“What?” I asked.

“It stops.”

What?”

“It stops.”

The faeries had gotten us again.

But we were too clever for them, even if others had had the sense to give up by then. We persevered. And soon after that, we found the real trail, unmistakable in its broad, smooth glory.

“We started at one-thirty, right?” I asked. “What time is it?”

He shrugged.

“What time is it?”

“Later.”

“Your watch is right there,” I said, pointing at his wrist.

“It’s, uh, about six.”

“We’ve been skiing around for four and a half hours?”

He shrugged and started off again.

I followed and said, “Well, we should be close then, right?”

We weren’t. Despite the fineness of my bushwhackin’, were still had the majority of the trail to go, and my patience for skiing was completely spent. So I hoofed it. But I hated the thought of slowing down my Darling Husband, who has skied his entire life and did so competitively throughout high school and college, and I hoofed it like a crazy woman. The only thing I had going for me was that he was still hauling everything except my skis. It got colder as the sun sank, and my legs were getting stiffer, and the terrain was getting icier, but I stared at the back of Husband’s sled and swore to myself, ‘I will pass out or die before I complain.’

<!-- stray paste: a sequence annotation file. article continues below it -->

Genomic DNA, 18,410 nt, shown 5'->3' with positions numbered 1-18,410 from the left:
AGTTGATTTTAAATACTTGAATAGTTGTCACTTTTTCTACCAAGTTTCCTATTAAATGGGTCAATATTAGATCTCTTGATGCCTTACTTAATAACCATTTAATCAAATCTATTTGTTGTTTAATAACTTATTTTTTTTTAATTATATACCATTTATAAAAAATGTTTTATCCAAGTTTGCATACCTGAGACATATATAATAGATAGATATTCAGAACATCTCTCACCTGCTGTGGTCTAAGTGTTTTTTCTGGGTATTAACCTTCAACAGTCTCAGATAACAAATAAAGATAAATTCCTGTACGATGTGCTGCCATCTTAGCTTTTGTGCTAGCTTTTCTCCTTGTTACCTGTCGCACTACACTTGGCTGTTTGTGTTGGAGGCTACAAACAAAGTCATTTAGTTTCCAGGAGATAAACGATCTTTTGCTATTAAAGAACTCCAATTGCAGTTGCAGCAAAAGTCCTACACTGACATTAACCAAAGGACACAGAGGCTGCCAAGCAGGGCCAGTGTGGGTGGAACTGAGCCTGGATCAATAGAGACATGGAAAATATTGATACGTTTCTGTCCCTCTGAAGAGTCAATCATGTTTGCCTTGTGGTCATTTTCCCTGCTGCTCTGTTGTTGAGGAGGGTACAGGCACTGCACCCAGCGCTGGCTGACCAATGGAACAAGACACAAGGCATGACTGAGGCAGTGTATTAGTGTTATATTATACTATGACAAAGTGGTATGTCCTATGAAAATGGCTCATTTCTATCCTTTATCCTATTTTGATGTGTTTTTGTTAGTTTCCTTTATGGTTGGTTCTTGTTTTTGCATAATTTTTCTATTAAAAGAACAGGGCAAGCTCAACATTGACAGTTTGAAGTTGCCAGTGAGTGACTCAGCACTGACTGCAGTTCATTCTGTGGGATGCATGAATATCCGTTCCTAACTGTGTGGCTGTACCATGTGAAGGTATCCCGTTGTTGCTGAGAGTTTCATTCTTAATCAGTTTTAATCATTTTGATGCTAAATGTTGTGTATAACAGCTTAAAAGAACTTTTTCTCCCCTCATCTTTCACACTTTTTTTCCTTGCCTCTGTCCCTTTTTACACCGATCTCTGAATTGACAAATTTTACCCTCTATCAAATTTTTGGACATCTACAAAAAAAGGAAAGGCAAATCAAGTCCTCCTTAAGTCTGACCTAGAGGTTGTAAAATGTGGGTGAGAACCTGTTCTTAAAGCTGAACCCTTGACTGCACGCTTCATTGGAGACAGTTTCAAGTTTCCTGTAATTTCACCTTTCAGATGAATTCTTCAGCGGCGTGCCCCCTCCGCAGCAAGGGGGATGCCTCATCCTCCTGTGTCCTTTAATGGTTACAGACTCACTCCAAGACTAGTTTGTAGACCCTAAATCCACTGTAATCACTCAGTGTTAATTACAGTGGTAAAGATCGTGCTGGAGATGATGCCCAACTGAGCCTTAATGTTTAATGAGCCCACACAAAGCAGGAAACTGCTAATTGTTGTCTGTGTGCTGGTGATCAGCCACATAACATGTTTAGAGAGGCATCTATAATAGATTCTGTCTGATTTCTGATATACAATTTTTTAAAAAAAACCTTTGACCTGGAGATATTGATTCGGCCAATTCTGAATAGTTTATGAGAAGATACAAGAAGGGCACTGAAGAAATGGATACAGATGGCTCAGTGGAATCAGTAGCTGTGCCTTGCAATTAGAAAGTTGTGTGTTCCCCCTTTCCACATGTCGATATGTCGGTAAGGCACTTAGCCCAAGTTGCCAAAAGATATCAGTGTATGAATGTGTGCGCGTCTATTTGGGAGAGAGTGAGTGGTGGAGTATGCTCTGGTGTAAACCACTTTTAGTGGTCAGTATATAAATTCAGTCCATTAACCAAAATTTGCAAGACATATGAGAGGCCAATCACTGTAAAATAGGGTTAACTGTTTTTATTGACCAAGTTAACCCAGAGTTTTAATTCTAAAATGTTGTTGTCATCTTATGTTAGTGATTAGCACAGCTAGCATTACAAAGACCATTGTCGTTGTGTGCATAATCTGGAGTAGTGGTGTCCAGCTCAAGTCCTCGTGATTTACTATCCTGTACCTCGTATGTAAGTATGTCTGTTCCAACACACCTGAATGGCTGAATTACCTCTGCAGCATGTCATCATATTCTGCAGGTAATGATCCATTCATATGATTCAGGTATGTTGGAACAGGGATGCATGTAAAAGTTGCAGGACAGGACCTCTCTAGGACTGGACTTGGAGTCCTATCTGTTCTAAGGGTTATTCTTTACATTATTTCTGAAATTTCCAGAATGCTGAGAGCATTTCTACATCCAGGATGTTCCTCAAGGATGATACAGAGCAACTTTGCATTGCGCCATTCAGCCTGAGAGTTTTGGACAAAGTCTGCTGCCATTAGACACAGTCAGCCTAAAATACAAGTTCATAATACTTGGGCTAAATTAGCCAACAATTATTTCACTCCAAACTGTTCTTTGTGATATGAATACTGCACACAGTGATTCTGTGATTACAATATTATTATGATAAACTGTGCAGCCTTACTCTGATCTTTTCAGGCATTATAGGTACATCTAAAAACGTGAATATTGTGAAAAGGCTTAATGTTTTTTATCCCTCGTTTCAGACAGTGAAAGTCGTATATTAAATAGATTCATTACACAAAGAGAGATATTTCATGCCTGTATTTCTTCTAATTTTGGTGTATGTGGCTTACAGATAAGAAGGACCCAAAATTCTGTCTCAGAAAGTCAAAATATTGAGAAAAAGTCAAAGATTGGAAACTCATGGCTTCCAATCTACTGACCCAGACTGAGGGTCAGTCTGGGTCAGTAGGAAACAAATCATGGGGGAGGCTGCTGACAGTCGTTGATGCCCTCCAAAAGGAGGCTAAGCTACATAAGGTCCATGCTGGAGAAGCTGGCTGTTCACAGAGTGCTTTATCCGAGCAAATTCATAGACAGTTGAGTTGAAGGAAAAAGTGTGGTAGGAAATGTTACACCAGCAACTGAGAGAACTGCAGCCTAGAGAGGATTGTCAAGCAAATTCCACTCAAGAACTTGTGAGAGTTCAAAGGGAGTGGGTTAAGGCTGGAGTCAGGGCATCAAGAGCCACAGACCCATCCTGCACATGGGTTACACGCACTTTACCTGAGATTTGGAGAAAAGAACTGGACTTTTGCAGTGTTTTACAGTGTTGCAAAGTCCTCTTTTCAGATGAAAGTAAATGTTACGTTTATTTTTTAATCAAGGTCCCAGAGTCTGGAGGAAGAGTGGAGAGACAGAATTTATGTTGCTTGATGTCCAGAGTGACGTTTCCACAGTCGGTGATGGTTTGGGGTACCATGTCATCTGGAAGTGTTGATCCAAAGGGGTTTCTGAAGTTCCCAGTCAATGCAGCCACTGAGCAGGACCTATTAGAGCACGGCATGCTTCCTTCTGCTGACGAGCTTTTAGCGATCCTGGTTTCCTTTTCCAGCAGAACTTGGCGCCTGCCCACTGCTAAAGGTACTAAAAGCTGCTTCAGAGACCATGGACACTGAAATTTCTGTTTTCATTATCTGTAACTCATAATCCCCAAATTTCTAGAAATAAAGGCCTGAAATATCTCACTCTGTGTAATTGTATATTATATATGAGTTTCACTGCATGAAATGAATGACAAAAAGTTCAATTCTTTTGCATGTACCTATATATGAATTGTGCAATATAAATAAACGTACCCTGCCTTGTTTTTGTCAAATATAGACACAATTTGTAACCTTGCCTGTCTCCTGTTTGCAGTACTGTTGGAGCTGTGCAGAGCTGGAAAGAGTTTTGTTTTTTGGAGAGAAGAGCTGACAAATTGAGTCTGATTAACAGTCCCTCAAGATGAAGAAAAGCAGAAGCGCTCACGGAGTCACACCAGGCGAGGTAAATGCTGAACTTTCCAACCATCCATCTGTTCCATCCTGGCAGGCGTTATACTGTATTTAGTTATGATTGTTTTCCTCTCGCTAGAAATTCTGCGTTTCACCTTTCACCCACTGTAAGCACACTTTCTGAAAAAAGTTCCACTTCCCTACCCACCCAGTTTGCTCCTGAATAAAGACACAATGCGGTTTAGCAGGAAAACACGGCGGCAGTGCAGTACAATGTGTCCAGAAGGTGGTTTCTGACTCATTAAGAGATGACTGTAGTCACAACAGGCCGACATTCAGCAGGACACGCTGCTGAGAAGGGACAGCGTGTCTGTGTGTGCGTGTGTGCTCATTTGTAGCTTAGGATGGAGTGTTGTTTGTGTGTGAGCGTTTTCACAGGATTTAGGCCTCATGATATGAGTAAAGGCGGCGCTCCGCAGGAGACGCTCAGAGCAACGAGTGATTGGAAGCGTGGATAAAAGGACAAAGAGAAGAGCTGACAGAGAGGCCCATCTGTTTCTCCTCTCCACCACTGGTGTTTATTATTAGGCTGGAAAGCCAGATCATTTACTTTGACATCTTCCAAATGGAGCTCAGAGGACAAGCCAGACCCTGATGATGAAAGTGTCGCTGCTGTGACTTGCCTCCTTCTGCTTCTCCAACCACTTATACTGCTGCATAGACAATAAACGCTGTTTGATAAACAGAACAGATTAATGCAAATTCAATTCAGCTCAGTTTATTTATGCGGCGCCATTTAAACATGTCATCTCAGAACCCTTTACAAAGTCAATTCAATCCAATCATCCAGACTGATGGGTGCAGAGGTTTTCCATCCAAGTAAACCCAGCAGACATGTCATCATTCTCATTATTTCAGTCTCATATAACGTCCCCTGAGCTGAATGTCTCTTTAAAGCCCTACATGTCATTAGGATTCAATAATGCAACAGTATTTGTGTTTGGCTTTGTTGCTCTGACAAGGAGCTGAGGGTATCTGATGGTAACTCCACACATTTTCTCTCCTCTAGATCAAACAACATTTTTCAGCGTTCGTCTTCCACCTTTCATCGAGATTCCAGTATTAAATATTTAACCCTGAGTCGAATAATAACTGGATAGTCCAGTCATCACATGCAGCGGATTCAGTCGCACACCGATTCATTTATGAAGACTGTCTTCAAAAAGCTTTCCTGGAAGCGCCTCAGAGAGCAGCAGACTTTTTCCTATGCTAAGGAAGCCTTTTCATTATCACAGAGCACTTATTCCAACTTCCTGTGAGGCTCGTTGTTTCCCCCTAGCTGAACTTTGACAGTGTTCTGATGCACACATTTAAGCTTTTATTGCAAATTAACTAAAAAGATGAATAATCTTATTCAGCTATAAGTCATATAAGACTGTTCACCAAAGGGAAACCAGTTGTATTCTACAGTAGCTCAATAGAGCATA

I helped push the sled up the hills, and then helped push it along the flat stretches, too.  It was getting dark and cold and we still weren’t sure how close we were, or even if we were really on the right path at all.

“I see the tent!” he called back suddenly, three hours after we’d found the trail.

And there it was! Blushing gold in the failing sunlight- The legendary canvas tent, that mythic shelter, bestower of warmth and good fortune! We’d made it!

The Alaskan Brotherhood of Random Acts of Awesome already had a large, canvas wall tent set up, with split firewood and kindling, hatchets, an ax, a shovel, matches, a lamp, toilet paper, pretty much everything but food, already set up and ready to go.  The legends were true!  We started a fire, got the food started, and then I passed out for thirteen hours. It was the best night’s sleep I’ve had in a long time.  I didn’t even think about writing.